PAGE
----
As a new grad, you’re free of most strings and can move around a lot easier than you would be able to with dependants or a mortgage. But do you want to move? And to where? What would you move for: family, partner, career, weather? These are tough decisions to make. Are you willing root up and move internationally, stay in the country, back into the parent’s abode?
I recently read a book entitled Who’s Your City? by Richard Florida, which I am recommending to any new grad who is seriously considering relocation for whatever reason.
I strongly believe that you are product of the people you hang with and, interestingly, Florida touches on how you become a product of the place you live. We don’t give it much thought, at least I haven’t until now, but where we live dictates so much of our everyday life. Many of us might have moved for post-secondary school, picking our schools because of the school itself or maybe even for the location.
After we finish post-secondary, than what? Do we stay living in the city we went to school in, or relocate back to the city we grew up in?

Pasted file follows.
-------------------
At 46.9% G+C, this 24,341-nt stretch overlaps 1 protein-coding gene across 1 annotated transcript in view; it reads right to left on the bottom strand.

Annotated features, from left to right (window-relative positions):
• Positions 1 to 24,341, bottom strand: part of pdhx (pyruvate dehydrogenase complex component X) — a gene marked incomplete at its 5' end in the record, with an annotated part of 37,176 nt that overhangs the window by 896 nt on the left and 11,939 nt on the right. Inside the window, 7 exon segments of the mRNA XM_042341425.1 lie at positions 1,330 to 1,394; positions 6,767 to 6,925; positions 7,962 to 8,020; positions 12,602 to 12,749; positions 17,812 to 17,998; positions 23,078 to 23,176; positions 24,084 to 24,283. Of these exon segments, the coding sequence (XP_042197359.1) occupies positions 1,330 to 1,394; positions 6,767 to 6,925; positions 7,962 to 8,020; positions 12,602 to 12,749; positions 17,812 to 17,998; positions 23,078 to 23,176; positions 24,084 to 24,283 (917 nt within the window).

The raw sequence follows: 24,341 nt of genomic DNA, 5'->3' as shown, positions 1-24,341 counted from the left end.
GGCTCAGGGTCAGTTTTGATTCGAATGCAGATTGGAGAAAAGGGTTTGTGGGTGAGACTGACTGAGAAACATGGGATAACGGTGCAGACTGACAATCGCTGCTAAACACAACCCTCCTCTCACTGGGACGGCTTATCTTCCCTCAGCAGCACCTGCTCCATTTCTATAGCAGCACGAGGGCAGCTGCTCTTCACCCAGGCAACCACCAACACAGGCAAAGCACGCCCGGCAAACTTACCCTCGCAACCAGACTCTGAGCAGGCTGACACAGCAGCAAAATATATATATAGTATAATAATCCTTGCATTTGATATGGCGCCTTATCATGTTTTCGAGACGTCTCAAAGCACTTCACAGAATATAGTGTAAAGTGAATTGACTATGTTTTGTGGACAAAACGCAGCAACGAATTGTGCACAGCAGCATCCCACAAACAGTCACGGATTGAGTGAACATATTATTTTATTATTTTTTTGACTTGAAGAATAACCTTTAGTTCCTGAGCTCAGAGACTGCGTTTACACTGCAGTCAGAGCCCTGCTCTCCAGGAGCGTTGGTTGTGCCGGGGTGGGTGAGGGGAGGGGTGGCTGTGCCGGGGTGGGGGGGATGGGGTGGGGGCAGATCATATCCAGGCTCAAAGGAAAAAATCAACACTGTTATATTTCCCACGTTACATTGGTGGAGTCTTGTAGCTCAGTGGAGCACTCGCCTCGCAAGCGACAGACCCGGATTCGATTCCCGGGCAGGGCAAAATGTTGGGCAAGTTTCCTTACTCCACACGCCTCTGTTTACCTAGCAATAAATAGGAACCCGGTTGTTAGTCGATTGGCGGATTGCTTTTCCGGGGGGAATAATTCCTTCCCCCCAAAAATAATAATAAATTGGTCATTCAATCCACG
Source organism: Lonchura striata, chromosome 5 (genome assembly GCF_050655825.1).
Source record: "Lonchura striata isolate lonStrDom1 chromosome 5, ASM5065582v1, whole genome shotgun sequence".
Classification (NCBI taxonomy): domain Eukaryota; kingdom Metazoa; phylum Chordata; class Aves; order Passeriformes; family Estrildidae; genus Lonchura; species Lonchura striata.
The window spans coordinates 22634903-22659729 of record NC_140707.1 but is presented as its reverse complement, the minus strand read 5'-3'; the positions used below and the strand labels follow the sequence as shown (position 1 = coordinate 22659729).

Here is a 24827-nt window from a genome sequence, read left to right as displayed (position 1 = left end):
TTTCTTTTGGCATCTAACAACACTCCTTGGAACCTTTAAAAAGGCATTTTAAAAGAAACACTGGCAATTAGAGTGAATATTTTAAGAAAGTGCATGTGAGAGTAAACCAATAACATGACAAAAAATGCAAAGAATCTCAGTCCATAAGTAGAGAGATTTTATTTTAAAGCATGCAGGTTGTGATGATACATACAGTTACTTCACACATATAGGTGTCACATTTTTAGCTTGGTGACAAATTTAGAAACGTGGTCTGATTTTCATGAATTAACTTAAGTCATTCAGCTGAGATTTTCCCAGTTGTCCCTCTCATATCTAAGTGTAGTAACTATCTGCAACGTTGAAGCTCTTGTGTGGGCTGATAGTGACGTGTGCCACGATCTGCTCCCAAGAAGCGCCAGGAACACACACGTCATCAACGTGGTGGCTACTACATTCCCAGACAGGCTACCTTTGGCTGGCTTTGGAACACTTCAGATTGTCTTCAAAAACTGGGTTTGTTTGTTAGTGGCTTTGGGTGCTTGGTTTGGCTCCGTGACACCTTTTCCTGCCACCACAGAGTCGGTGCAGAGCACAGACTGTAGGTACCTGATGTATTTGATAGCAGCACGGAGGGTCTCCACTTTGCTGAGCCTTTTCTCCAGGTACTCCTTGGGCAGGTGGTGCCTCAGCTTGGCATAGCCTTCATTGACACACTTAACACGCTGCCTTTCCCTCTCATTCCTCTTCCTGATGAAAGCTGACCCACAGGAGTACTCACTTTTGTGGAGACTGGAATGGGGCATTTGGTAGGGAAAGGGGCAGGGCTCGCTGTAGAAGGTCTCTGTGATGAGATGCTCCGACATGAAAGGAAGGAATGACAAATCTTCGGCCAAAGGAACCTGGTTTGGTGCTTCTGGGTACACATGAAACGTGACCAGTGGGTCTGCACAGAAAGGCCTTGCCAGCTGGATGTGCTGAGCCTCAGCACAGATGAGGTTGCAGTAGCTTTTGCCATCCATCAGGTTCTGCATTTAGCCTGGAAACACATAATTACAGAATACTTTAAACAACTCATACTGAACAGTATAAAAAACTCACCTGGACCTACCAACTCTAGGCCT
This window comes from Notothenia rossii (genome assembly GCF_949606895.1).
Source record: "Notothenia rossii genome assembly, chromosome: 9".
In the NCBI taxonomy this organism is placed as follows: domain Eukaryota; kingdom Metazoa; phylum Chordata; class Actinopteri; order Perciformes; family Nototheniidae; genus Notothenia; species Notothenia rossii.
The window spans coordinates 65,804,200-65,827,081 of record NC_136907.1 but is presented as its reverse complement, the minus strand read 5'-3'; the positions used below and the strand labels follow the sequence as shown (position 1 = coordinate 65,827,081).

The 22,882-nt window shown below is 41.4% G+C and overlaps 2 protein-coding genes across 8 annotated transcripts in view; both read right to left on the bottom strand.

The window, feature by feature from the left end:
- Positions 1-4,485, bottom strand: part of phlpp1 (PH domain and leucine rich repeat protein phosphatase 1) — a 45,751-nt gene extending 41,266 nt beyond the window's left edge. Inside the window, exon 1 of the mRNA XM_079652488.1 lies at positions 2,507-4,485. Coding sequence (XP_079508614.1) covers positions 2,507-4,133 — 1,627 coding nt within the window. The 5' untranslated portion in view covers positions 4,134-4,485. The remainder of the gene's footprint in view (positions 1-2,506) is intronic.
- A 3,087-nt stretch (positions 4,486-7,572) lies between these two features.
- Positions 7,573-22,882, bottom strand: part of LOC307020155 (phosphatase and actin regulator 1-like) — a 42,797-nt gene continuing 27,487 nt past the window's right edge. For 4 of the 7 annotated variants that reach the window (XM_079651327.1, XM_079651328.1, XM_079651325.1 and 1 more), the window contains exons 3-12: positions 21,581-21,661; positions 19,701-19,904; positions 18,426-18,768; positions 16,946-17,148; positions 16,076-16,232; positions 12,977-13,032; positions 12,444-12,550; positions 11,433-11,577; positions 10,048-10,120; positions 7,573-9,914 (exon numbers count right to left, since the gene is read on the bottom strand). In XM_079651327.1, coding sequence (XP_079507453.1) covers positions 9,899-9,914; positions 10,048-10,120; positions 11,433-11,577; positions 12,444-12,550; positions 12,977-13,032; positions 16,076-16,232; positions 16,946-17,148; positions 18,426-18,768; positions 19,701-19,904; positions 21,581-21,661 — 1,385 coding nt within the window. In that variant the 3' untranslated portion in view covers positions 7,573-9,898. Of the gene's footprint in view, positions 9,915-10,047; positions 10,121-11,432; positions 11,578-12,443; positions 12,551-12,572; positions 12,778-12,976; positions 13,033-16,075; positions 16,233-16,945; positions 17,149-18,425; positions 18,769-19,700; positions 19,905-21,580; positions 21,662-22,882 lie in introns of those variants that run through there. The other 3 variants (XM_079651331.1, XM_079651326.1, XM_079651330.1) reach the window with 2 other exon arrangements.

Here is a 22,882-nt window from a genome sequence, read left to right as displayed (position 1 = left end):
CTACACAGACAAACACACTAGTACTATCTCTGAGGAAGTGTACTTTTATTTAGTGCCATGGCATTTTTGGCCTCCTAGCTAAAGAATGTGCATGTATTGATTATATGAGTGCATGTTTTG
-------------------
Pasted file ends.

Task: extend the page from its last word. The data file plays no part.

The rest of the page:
Florida takes many economic theories and metrics in an approach to show how the location of where we situate ourselves can completely transform our professional and personal development. It makes sense though, people who enjoy similar things will likely cluster together. Thus, people who want to pursue the same items personally and professionally will likely cluster together.
The point I liked the most in the book was the emphasis on available opportunities based on where you are living. Living in a rural area affords you much different opportunities than living in or near a metropolitan hub.
At this point in my life – and maybe yours as well – as a new grad, professional and career development are really important to me, and thus should be taken into serious consideration when relocating. But another individual looking to start a family may need something entirely different.
Although most of Florida’s case studies are American-based, I think several of his points are so poignant. All new grads should pick up Who’s your city? especially since a Canadian edition was released earlier this year.
I would also love to hear from you – where are you now? Did you move? Why and how did you end up choosing where you live now? What are some important qualities in a place that you want to live your everyday life in?